Pet food aisles are full of packages that claim to hold “natural” and “holistic” foods, with pictures of fresh vegetables and roast chicken on the front. But there’s not much difference between these foods and the cheapest by-product-filled kibble. Here’s what you can expect to find in your pet’s food.
This is Chip. Chip is a good dog. Photo by Bas Bloemsaat.
What Does “Chicken” Mean, Exactly?
Dogs and cats both love to eat meat, and their wild relatives happily snarf down smaller creatures, often organs and all. So pet foods should, and do, usually contain plenty of animal tissue. But if you’re envisioning filet mignon – or even those chunks of lean chicken and salmon that grace package labels – you’re not thinking like your pet.
“If you buy commercial pet foods at all, you are buying ingredients that humans do not want to eat,” Marion Nestle and Malden Nesheim write in Feed Your Pet Right, a great read if you want to know what’s really in your pet’s food. That doesn’t mean there’s anything wrong with what we feed our pets – after 300 pages of analysis they conclude that all the commercial foods are basically fine – but most of the “meaty” ingredients are things you would never see in a grocery store.
There’s no need to slaughter food animals just to make pet food, since the meat industry has plenty of scraps that you and I aren’t interested in buying. So if your dog food boasts “chicken” as the number one ingredient, you’re probably getting a slurry of meat, skin, and gristle that was mechanically separated from leftover chicken necks and backs. It’s nutritious and delicious, if you’re a dog. If you’re curious, but not too squeamish, this video shows how that process works:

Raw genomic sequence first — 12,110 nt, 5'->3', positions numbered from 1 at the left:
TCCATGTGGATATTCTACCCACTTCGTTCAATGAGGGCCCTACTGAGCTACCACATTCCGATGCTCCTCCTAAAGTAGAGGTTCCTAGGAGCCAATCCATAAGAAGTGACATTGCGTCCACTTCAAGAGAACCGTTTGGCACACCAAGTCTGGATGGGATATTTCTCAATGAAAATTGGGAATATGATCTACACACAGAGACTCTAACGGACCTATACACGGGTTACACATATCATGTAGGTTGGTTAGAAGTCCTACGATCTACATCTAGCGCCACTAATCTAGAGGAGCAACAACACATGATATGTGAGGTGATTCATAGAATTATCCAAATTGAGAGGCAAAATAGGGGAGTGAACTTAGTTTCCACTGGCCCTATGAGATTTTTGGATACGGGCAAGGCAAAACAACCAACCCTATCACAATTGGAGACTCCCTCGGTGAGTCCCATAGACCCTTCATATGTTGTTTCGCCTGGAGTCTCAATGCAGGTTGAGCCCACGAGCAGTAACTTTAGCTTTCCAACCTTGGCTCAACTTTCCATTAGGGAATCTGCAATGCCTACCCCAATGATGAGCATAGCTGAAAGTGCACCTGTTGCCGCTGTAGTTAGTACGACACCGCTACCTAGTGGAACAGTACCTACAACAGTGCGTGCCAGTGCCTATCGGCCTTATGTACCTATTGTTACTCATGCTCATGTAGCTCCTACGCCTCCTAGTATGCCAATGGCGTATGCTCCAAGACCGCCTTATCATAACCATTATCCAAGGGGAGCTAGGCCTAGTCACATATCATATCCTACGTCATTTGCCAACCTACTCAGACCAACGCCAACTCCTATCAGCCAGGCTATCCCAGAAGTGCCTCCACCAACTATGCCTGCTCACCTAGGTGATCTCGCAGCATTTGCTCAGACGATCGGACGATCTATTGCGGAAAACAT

Here are a few other meat-related terms you’re likely to see on pet food labels:
- By-products include clean parts of slaughtered animals that are edible to animals but don’t count as meat. These might be beef lungs, spleen, kidneys, brain, liver, blood, bone, and fat. For poultry, by-products can include heads and feet.
- Meals, like “chicken meal” or “fish meal”, are rendered. This means the producers take edible parts – either meat or by-products – and cook and dry them into a powder.
What Else Is In There Besides Meat?
Plenty of pet food brands boast meat (or something like it, like “chicken”) as their number one ingredient. That’s fine, but no matter how the ingredients are ordered, there are almost always grains, vegetables, and other components like vitamins and minerals.
You can tell from the phrasing on the package just how much meat is in the product. As the Pet Food Industry Association Of Australia (PFIAA) explains:
The variety name of a pet food shall be informative and an accurate description of the style and flavour. The Australian Standard 5812 includes detailed guidance to assist both manufacturers and consumers in regards to content and variety names of pet foods. For instance with regards to variety naming of canned pet foods, section 3.1.3 states: ‘If a meat ingredient constitutes 25% or more of the meat component and is the main meal ingredients then that meat may be referred to as the variety name of the product’.